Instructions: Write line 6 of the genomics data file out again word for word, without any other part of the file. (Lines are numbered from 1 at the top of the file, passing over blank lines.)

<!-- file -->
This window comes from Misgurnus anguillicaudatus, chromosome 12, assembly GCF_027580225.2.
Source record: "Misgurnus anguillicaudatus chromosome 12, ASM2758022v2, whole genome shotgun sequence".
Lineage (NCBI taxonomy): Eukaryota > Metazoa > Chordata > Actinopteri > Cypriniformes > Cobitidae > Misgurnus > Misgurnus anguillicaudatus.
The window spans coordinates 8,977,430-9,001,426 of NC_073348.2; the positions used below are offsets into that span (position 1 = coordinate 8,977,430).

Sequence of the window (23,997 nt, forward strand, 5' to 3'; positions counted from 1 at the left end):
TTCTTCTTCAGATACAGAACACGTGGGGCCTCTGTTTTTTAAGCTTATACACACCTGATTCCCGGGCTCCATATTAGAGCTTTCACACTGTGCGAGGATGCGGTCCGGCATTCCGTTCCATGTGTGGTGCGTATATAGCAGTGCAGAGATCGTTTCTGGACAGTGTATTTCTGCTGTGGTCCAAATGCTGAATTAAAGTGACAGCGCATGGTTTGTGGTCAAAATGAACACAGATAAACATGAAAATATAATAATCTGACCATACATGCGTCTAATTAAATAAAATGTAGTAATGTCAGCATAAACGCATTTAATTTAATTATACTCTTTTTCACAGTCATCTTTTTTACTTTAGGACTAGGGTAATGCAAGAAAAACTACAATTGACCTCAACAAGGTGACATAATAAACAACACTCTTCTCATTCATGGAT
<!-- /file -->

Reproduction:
TTCTTCTTCAGATACAGAACACGTGGGGCCTCTGTTTTTTAAGCTTATACACACCTGATTCCCGGGCTCCATATTAGAGCTTTCACACTGTGCGAGGATGCGGTCCGGCATTCCGTTCCATGTGTGGTGCGTATATAGCAGTGCAGAGATCGTTTCTGGACAGTGTATTTCTGCTGTGGTCCAAATGCTGAATTAAAGTGACAGCGCATGGTTTGTGGTCAAAATGAACACAGATAAACATGAAAATATAATAATCTGACCATACATGCGTCTAATTAAATAAAATGTAGTAATGTCAGCATAAACGCATTTAATTTAATTATACTCTTTTTCACAGTCATCTTTTTTACTTTAGGACTAGGGTAATGCAAGAAAAACTACAATTGACCTCAACAAGGTGACATAATAAACAACACTCTTCTCATTCATGGAT